As similarly reported in a GlacierHub post by Tsechu Dolma from the Himalayas, communities around the Rwenzori Mountains in Uganda and the DRC have experienced an increased frequency and intensity of flood events that have destroyed homes, crops, and transport links. In particular, the footbridges which connect communities are sometimes damaged or destroyed, making it difficult for children to attend schools, and farmers to travel to their fields or to markets. Longer droughts associated with the intensification of precipitation have also impaired crop production around the base of the mountains and increased demand for irrigation. Since projected warming as a result of climate change will amplify the risks of floods and droughts, the development of adaptive strategies to mitigate these impacts is critical.

This guest post was written by Richard Taylor a professor at University College London’s Department of Geography.  If you’d like to write a guest post for GlacierHub, contact us at glacierhub@gmail.com or @glacierhub on Twitter. 

Destroyed footbridge formerly used to cross the River Mubuku in the foothills of the Rwenzori Mountains near Kasese Town.
Destroyed footbridge formerly used to cross the River Mubuku in the foothills of the Rwenzori Mountains near Kasese Town. (photo: Richard Taylor)

Documentary “Snows of the Nile’ tracks disappearing Uganda glaciers

Snows of the Nile

Glaciers are melting everywhere, but none so much as the rare equatorial ones that lie on the border between the Democratic Republic of Congo and Uganda in east Africa.

The new documentary Snows of the Nile follows Neil Losin and Nate Dappen, two scientists and photographers whose ambitious expedition is to return to the original sites documented in  historical glacier photographs from the Uganda’s glaciers, the Rwenzoris. Retracing the steps of the Duke of Abruzzi’s legendary 1906 ascent, the images bear witness to a century of climate change. Losin and Dappen, who won a “Stay Thirsty Grant” from Dos Equis (yes, the beer), produced, filmed and edited the documentary.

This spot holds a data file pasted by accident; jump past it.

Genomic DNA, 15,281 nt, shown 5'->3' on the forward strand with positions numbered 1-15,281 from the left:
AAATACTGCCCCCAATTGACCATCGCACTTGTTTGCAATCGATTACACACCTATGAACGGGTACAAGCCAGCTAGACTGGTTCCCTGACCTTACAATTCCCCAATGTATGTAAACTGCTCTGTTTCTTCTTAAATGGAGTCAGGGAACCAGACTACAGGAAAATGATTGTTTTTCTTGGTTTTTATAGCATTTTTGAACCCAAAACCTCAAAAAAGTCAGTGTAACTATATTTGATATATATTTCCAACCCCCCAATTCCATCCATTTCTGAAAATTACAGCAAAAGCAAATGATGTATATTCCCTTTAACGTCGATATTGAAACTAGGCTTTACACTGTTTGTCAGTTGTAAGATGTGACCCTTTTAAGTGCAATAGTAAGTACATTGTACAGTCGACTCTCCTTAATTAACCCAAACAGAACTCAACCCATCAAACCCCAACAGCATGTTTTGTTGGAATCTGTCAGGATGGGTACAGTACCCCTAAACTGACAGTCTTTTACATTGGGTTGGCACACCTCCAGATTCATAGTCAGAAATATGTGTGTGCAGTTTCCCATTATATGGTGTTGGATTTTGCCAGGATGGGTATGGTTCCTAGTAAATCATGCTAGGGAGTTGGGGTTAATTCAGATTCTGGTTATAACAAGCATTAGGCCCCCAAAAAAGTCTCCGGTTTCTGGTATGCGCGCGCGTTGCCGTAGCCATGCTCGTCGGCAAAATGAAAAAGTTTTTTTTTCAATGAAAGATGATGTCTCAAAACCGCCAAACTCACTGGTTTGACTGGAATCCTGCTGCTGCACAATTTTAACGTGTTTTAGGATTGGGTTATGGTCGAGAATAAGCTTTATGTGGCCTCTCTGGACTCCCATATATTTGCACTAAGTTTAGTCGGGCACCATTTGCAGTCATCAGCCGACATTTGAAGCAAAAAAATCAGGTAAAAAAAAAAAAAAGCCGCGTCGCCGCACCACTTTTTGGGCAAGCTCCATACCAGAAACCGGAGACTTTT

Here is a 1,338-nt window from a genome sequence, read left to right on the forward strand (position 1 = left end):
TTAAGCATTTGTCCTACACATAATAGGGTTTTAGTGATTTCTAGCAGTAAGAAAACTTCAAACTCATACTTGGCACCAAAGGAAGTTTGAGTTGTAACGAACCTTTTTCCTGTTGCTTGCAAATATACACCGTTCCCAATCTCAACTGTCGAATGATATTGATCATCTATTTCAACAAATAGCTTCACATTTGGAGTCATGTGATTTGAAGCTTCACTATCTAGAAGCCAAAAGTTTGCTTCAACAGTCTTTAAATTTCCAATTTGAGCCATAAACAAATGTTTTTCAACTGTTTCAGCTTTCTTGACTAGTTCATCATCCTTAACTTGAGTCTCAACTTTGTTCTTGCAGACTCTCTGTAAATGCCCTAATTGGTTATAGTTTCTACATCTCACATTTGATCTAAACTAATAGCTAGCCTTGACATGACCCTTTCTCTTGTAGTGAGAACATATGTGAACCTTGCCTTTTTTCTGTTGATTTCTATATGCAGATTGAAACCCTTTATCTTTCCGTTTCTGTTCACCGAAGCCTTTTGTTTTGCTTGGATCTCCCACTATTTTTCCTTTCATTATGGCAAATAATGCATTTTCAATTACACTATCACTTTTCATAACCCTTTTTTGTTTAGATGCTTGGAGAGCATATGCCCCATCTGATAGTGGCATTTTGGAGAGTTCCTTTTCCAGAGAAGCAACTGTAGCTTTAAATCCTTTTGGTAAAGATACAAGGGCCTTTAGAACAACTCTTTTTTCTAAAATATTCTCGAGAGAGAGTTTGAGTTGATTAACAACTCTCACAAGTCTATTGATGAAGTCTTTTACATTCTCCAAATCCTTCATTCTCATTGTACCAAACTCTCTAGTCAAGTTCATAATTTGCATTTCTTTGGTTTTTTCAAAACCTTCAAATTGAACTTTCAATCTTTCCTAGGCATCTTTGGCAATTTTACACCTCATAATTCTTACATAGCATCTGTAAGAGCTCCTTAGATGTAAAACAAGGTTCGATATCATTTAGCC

Uganda’s glaciers, at the heart of Africa, are expected to completely disappear in a decade or two. The Bakonjo people call the Rwenzoris home. They rely on the glaciers not only as a source for water but also as an attraction that generates tourism revenue. Rapid deglaciation results in reduced access to water in rural areas. Women now have to walk longer distances to get water from rivers, lakes and wells, and there is no guarantee that the new sources of water are as clean as the glacial meltwater. Moreover, reduced water availability deepens frequent and prolonged droughts; food security is affected, as rural farmers heavily depend on rain for their crops. Deglaciation also results in a decline of mountain tourism, which leads men to travel long distances in the search for jobs. Moreover, the receding glaciers now contribute less to water flow in the Nyamwamba River, leading to noticeable declines in hydroelectric power.

A group of researchers from a Ugandan university and international organizations just returning from the Rwenzories have predicted the glaciers there may cease to exist in two decades, possibly as early as the mid-2020s, following an expedition to the mountains named the Doomed Glaciers of Africa expedition. Studies have shown that from 1906 to 2003, the area covered by glaciers has reduced from 7.5 square kilometers to less than 1 square kilometer -a small fraction of the original area.

Snows of the Nile and the researchers highlight the fragility of an equatorial glacier, in which all the ice in an the entire mountain range is disappearing. As is the case around the world, the future of the communities who rely on the glacial melt remains uncertain.

Snows of the Nile is available on iTunes and Vimeo.